"I sat down with Marciella on some rocks in front of her house and had a chat, I asked her how she wanted to be represented," recalls Aubrey Graham, a photographer and a PhD candidate in anthropology at Emory's Laney Graduate School. "She said that she wanted to be shown suffering, no question about that. So I asked her how she wanted to portray her suffering. She took her beautiful headscarf off to show her gray hair and clasped her hands to her face. It was quite dramatic."
Marciella was thrilled with the resulting photographs (above and right), says Graham. The striking images are part of an exhibition of Graham's photographs on the ground floor of the Emory Center for Ethics, where Graham is currently an artist-in-residence through the Ethics and Arts Program. She will be giving a talk on the exhibition at noon on Wednesday, April 15, in the Center for Ethics, room 102.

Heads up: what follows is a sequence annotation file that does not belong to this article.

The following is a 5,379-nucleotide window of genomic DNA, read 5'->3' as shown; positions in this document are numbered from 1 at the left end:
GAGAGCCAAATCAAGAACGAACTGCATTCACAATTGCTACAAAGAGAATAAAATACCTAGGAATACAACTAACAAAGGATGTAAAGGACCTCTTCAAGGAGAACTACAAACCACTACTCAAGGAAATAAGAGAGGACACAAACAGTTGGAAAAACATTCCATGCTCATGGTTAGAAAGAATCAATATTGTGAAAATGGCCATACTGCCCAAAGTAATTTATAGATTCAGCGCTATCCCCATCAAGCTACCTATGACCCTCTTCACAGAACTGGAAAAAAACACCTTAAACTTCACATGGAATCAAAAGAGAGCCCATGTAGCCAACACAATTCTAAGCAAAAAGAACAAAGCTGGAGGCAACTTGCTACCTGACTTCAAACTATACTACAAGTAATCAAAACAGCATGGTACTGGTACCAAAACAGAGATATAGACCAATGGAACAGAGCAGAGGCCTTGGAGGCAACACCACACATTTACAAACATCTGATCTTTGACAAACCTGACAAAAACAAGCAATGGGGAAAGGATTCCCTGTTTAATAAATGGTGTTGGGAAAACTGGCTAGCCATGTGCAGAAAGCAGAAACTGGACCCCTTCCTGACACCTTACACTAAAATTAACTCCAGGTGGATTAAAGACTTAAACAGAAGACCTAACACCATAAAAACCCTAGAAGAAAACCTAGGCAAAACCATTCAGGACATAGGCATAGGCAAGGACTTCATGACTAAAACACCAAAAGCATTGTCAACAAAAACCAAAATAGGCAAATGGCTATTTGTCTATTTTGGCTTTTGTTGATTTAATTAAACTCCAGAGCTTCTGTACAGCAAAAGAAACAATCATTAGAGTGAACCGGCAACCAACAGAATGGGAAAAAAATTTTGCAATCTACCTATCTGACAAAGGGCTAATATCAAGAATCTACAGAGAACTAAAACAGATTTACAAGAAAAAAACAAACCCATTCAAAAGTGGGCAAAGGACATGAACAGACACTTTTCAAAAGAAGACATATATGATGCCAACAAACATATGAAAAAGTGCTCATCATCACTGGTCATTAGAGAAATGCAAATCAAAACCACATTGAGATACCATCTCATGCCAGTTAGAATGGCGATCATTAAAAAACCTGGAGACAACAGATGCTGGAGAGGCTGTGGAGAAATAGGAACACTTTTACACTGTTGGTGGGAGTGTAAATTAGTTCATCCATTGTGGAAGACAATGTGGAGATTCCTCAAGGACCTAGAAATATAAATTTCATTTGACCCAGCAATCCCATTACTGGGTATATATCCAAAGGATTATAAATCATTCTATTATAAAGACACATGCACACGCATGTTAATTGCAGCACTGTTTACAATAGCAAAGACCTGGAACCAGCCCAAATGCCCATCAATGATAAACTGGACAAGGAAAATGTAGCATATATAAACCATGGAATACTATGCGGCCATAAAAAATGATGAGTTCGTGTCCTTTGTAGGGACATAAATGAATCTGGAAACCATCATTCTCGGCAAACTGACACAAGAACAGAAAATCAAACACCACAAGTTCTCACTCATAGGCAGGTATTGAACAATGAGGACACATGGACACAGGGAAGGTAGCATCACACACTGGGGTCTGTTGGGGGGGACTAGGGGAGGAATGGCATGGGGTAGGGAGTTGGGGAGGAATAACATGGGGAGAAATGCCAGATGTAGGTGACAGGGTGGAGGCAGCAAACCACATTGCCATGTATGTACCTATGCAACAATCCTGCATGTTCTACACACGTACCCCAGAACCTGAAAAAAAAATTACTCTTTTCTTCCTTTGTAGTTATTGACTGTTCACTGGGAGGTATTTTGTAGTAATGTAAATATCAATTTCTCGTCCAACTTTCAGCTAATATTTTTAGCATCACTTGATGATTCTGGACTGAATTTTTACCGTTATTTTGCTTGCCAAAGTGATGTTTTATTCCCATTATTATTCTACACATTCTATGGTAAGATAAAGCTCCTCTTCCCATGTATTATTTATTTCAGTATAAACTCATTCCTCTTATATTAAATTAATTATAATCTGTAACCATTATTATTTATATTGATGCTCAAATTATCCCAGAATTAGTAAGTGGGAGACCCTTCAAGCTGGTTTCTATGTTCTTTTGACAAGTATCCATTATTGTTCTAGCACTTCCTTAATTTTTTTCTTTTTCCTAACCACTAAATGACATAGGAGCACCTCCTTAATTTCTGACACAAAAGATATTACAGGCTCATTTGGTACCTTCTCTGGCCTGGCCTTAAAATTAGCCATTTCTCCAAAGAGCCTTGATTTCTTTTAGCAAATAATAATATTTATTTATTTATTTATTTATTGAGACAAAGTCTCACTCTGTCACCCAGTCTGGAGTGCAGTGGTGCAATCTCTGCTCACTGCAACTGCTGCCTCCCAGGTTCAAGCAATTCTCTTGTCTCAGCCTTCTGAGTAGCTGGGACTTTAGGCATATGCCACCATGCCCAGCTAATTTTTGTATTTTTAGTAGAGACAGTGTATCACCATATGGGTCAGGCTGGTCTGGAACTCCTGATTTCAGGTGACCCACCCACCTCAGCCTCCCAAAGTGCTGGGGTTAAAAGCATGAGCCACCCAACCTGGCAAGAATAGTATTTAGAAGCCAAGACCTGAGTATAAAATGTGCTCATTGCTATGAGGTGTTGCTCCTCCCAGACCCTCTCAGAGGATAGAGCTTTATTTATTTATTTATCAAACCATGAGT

"Portraits in Disneyland: Stories of Mugunga III," on view through May, consists of photos that Graham made in collaboration with internally displaced people in a camp near the humanitarian hub of Goma, in the eastern Democratic Republic of the Congo (DRC). Graham describes the camp, known as Mugunga III, as having "been visited and photographed by nearly every errant aid worker, VIP, celebrity and journalist who arrives in the region — to the degree that its frustrated coordinators casually dubbed it 'Disneyland.'"